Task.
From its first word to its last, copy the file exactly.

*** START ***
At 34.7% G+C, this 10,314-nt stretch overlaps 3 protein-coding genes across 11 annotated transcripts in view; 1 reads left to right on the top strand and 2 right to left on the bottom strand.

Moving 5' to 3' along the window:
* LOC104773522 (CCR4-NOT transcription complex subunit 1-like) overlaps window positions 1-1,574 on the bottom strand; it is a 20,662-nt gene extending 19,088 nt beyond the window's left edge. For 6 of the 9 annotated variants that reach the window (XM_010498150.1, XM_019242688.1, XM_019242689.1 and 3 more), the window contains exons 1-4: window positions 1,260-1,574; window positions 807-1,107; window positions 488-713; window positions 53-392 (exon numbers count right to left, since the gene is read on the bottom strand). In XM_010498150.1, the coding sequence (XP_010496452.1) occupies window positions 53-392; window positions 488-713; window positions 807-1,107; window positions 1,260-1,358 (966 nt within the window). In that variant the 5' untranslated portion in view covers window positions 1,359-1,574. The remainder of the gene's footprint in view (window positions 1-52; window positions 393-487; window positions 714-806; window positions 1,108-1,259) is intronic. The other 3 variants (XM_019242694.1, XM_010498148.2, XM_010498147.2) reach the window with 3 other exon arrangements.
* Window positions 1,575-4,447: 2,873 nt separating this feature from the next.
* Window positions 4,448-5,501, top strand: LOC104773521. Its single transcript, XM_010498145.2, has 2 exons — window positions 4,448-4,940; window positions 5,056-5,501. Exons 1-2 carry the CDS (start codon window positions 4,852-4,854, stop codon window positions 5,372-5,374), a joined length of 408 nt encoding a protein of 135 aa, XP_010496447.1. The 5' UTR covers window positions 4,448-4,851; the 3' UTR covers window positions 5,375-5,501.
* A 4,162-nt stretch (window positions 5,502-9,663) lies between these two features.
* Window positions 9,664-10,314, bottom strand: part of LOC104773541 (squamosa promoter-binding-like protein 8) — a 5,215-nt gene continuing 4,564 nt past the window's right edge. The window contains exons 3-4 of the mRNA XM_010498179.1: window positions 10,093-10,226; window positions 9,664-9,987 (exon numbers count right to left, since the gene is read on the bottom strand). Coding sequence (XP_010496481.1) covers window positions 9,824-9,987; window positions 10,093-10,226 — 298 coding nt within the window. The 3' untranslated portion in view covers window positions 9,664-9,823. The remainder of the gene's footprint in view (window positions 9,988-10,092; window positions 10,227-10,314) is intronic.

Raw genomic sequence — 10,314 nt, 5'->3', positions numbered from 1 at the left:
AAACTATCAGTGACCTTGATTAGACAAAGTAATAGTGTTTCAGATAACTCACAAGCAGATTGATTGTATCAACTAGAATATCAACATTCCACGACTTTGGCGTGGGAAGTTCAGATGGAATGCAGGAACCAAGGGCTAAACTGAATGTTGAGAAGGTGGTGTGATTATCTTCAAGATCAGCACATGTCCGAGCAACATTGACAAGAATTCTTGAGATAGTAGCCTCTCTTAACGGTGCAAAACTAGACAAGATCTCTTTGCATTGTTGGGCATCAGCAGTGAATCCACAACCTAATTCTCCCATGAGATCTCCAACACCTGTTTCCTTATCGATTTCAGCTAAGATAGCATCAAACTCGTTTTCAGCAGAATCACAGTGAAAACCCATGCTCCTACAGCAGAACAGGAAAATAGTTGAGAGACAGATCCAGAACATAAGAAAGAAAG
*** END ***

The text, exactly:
At 34.7% G+C, this 10,314-nt stretch overlaps 3 protein-coding genes across 11 annotated transcripts in view; 1 reads left to right on the top strand and 2 right to left on the bottom strand.

Moving 5' to 3' along the window:
* LOC104773522 (CCR4-NOT transcription complex subunit 1-like) overlaps window positions 1-1,574 on the bottom strand; it is a 20,662-nt gene extending 19,088 nt beyond the window's left edge. For 6 of the 9 annotated variants that reach the window (XM_010498150.1, XM_019242688.1, XM_019242689.1 and 3 more), the window contains exons 1-4: window positions 1,260-1,574; window positions 807-1,107; window positions 488-713; window positions 53-392 (exon numbers count right to left, since the gene is read on the bottom strand). In XM_010498150.1, the coding sequence (XP_010496452.1) occupies window positions 53-392; window positions 488-713; window positions 807-1,107; window positions 1,260-1,358 (966 nt within the window). In that variant the 5' untranslated portion in view covers window positions 1,359-1,574. The remainder of the gene's footprint in view (window positions 1-52; window positions 393-487; window positions 714-806; window positions 1,108-1,259) is intronic. The other 3 variants (XM_019242694.1, XM_010498148.2, XM_010498147.2) reach the window with 3 other exon arrangements.
* Window positions 1,575-4,447: 2,873 nt separating this feature from the next.
* Window positions 4,448-5,501, top strand: LOC104773521. Its single transcript, XM_010498145.2, has 2 exons — window positions 4,448-4,940; window positions 5,056-5,501. Exons 1-2 carry the CDS (start codon window positions 4,852-4,854, stop codon window positions 5,372-5,374), a joined length of 408 nt encoding a protein of 135 aa, XP_010496447.1. The 5' UTR covers window positions 4,448-4,851; the 3' UTR covers window positions 5,375-5,501.
* A 4,162-nt stretch (window positions 5,502-9,663) lies between these two features.
* Window positions 9,664-10,314, bottom strand: part of LOC104773541 (squamosa promoter-binding-like protein 8) — a 5,215-nt gene continuing 4,564 nt past the window's right edge. The window contains exons 3-4 of the mRNA XM_010498179.1: window positions 10,093-10,226; window positions 9,664-9,987 (exon numbers count right to left, since the gene is read on the bottom strand). Coding sequence (XP_010496481.1) covers window positions 9,824-9,987; window positions 10,093-10,226 — 298 coding nt within the window. The 3' untranslated portion in view covers window positions 9,664-9,823. The remainder of the gene's footprint in view (window positions 9,988-10,092; window positions 10,227-10,314) is intronic.

Raw genomic sequence — 10,314 nt, 5'->3', positions numbered from 1 at the left:
AAACTATCAGTGACCTTGATTAGACAAAGTAATAGTGTTTCAGATAACTCACAAGCAGATTGATTGTATCAACTAGAATATCAACATTCCACGACTTTGGCGTGGGAAGTTCAGATGGAATGCAGGAACCAAGGGCTAAACTGAATGTTGAGAAGGTGGTGTGATTATCTTCAAGATCAGCACATGTCCGAGCAACATTGACAAGAATTCTTGAGATAGTAGCCTCTCTTAACGGTGCAAAACTAGACAAGATCTCTTTGCATTGTTGGGCATCAGCAGTGAATCCACAACCTAATTCTCCCATGAGATCTCCAACACCTGTTTCCTTATCGATTTCAGCTAAGATAGCATCAAACTCGTTTTCAGCAGAATCACAGTGAAAACCCATGCTCCTACAGCAGAACAGGAAAATAGTTGAGAGACAGATCCAGAACATAAGAAAGAAAG